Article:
General Electric recently announced that it is moving its global headquarters to Boston. GE will be the largest publicly traded company with its headquarters in Massachusetts, becoming a valuable addition to the growing tech industry in the city. Boston was one of many cities bidding on becoming GE’s new home, and, along with the state, could give GE up to $150 million in incentives through grants and tax relief.
The financial incentives were one of the key factors in persuading the company to move to Boston, but sources have said that both New York and Georgia offered more money than the city or state governments, according to The Boston Globe. Boston also had an edge due to its large and expanding tech sector, which includes many startups, as well as being home to some of the best universities in the country.
The industrial conglomerate was formerly based out of Fairfield, Conn., and was motivated to relocate by the state’s decision to raise corporate taxes. As CEO Jeffrey Immelt said in a press release, General Electric was looking “to relocate corporate HQ to another state with a more pro-business environment.”
There were many factors that led the company to return to the city it was founded in, but it was Boston’s identity as an innovative ecosystem, one with a vibrant startup sector, that tipped the scales in GE’s decision, said Boston Mayor Martin J. Walsh, WCAS ‘09, in his State of the City address. Being home to 55 colleges and universities, the Greater Boston area is home to many of the country’s brightest and most-innovative individuals.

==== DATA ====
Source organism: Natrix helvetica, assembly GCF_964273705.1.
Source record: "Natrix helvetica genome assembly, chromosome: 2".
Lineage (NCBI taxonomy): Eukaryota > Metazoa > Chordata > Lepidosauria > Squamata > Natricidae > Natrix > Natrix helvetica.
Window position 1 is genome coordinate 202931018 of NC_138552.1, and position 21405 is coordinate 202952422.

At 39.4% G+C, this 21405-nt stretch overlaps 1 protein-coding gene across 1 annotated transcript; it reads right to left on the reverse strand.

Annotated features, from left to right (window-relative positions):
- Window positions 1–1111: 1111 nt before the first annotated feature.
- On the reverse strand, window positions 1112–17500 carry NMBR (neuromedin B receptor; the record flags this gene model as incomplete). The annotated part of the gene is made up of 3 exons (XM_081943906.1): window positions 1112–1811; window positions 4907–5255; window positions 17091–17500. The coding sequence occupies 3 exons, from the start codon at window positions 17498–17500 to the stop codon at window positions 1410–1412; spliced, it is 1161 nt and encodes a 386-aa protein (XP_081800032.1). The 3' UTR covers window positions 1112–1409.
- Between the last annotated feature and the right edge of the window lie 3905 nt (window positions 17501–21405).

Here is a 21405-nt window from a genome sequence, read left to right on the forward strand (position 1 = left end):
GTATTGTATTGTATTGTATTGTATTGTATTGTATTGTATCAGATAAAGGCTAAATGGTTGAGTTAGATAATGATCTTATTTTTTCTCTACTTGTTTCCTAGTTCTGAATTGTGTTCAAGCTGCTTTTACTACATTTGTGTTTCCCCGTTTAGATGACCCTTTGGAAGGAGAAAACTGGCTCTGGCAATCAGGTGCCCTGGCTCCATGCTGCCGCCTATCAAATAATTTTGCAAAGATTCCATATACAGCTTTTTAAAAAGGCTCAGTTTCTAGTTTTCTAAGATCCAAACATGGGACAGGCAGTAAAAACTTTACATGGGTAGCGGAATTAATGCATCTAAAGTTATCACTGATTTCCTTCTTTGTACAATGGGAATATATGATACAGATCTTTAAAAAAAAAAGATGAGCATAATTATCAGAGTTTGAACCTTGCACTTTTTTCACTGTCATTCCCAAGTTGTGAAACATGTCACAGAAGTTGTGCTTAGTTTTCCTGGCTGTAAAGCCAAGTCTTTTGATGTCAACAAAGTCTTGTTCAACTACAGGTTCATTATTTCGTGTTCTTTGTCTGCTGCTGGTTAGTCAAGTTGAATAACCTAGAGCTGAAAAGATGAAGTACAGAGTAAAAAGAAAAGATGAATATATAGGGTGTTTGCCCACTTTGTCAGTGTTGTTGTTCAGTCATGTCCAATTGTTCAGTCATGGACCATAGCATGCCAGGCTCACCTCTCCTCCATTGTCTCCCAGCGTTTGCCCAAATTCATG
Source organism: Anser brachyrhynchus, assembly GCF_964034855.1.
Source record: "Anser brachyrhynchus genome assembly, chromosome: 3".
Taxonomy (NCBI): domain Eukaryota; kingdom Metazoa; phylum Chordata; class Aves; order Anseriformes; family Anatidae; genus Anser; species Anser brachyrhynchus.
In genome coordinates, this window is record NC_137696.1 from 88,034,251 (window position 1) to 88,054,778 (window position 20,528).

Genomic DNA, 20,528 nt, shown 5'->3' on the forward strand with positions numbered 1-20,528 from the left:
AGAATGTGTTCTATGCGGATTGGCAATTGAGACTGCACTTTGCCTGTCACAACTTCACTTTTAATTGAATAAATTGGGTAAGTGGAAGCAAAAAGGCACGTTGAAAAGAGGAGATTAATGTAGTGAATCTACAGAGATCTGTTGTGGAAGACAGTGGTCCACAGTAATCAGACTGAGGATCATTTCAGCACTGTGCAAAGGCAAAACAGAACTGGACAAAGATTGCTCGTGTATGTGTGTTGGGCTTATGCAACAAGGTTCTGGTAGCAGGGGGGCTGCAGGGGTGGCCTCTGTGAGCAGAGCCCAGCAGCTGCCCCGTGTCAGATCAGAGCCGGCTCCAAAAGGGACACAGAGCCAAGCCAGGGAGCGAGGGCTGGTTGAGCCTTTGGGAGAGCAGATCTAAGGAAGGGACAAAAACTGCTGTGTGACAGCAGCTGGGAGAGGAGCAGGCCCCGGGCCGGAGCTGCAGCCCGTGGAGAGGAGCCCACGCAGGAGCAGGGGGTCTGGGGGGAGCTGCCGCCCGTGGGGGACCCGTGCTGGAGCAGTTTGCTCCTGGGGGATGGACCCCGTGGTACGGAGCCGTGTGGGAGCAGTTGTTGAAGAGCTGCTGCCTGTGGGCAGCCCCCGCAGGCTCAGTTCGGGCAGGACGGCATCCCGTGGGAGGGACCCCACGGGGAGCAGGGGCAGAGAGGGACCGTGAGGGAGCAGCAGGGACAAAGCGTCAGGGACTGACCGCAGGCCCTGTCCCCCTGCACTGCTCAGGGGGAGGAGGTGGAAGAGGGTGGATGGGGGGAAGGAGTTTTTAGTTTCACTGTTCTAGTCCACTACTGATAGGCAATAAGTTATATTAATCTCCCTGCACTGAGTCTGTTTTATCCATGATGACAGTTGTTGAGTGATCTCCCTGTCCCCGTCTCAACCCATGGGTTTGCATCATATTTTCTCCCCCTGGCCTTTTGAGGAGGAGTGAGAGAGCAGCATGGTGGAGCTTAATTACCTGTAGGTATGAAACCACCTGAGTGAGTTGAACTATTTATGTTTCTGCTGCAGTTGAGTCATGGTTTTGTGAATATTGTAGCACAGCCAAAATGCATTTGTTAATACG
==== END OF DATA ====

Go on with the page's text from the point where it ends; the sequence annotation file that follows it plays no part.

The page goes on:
“Boston attracts a diverse, technologically-fluent workforce focused on solving challenges for the world,” Immelt said in a press release. Along with millions in financial incentives, GE is relocating to an area where it will be surrounded by students as potential employees and businesses that are innovating new technologies that will directly affect the company.
Hosting such a high-tech industrial powerhouse does more than give Boston an economic lift—it highlights Boston’s growth as a hub for innovation that continues to show growth, as city statistics show.
“General Electric’s choice to move to Boston is the result of the city’s willingness and excitement to work creatively and collaboratively to bring positive activity to our local economy and continue to grow our industries,” Walsh said in his official statement concerning the relocation. “GE is not only a historic innovator.It’s a magnet for talent and investment that we’ll direct toward our shared goals: in opportunity, in community, in education.”
GE has already been very present in the Boston economy, with over 5,000 of its own employees in the Greater Boston Area working on aviation, oil and gas, and energy management. They are also involved in seven Boston-area companies made through GE Ventures. Now that its headquarters is in Boston the company will likely be even more active, said Immelt in a press release, in the startup community through Ventures and a new branch called the GE Digital Foundry, which was created with the purposes of “co-creation, incubation and product development with customers, startups and partners.”
The move should also signal to other industry leaders that they can look to Boston as a business-friendly city, which could mean that other industry leaders will consider Boston as a potential home in the future.
In his State of the City Address on Tuesday night, Walsh was excited about the prospect of welcoming back the company to its origins, citing the cultural advantages of the city rather than a purely financial one as a contributing factor in the decision.
Featured Image by Associated Press